Holly Brockwell, 30, who has long known she doesn’t want children, has been fighting to get sterilised on the NHS for over four years.
Last week, when a man on Facebook told Brockwell she should simply ‘go on the pill,’ she replied saying:
“Do you know what it's like to bleed for a month? Have you spent mornings off work because you're throwing up from hormones you don't need to put in your body?”
Brockwell then took to Twitter to vent her rage, saying:
“Alright I'm done with men telling me to take the pill.
“I try not to go into the gross side effects but a lot of people think the pill is some magic thing that works for everyone and IT DOESN'T.”
I try not to go into the gross side effects but a lot of people think the pill is some magic thing that works for everyone and IT DOESN'T— Holly Brockwell (@holly) March 31, 2016
Responding in solidarity with Brockwell, tech journalist Kate Bevan asked women to share their experience of the contraceptive pill using the hashtag #MyPillStory.
Women took to twitter in droves, bravely sharing their experiences of being on the pill, from heightened PMS to more prolonged experiences of depression and anxiety. Others commented on reduced libido and some even reported physical responses from blood clots, to the onset of Crohn’s disease, caused by the contraceptive.
Many of the women noted how doctors did not do enough to warn them of the possible side-effects, prescribing it easily.
Speaking to the Huffington Post in response to the tweets, Bevan said:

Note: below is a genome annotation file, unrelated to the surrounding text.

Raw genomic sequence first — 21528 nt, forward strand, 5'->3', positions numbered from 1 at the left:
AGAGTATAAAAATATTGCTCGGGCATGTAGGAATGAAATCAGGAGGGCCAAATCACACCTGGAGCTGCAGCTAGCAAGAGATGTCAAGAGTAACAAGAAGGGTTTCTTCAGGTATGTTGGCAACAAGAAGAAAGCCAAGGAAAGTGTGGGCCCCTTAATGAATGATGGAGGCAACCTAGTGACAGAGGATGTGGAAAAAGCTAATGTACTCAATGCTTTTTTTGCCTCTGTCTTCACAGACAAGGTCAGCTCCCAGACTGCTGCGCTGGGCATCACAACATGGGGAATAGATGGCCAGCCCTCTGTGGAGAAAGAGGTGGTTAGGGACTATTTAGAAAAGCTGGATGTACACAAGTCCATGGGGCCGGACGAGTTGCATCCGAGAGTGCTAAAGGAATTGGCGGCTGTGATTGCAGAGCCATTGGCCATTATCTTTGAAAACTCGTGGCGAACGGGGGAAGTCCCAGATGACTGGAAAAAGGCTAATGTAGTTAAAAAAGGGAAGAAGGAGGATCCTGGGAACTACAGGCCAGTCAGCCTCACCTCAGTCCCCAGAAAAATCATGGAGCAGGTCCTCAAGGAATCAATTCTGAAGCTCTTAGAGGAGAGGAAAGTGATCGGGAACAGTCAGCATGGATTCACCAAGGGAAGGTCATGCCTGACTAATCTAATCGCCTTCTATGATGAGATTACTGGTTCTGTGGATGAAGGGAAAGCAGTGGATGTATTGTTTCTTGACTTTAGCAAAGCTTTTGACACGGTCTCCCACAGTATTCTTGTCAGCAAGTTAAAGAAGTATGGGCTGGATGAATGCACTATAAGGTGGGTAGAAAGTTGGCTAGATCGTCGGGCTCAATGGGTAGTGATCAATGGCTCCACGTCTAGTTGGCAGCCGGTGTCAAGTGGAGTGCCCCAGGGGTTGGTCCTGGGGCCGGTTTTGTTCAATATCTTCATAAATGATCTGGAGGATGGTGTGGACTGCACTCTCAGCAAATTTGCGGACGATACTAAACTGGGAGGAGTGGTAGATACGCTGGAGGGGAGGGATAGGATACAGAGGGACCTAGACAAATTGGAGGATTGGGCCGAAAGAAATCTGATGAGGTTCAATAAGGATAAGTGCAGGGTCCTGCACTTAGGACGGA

“I'm rather moved that so many people, men and women, shared their very personal stories.
“The pill is still a great choice for many women. There are too many places in the world where contraception and abortion aren't easily available. Holly's battle is part of that bigger picture, about our right to control our reproductive lives, and that remains tremendously, depressingly important.”
The tweets caused a wider discussion of the pill, with The Telegraph agony aunt, Dr Petra Boynton, urging doctors to think twice before prescribing it.
Others on Twitter, however, shared their positive experiences of the pill:
A spokesperson for the Medicines and Healthcare Products Regulatory Agency advised women to continue taking their contraception, saying:
“Women should continue to take their contraceptive pill. These are very safe, highly effective medicines for preventing unintended pregnancy and the benefits associated with their use far outweigh their risks.
“In some women, hormonal contraceptives can initially cause side effects, most commonly headaches, nausea, breast tenderness and mood swings.
“If women have any questions, they should discuss them with their GP.”
The tweets have opened up a discussion on the contraceptive options available to women – many of whom, we can only assume, will be eagerly anticipating the arrival of male contraception in 2018.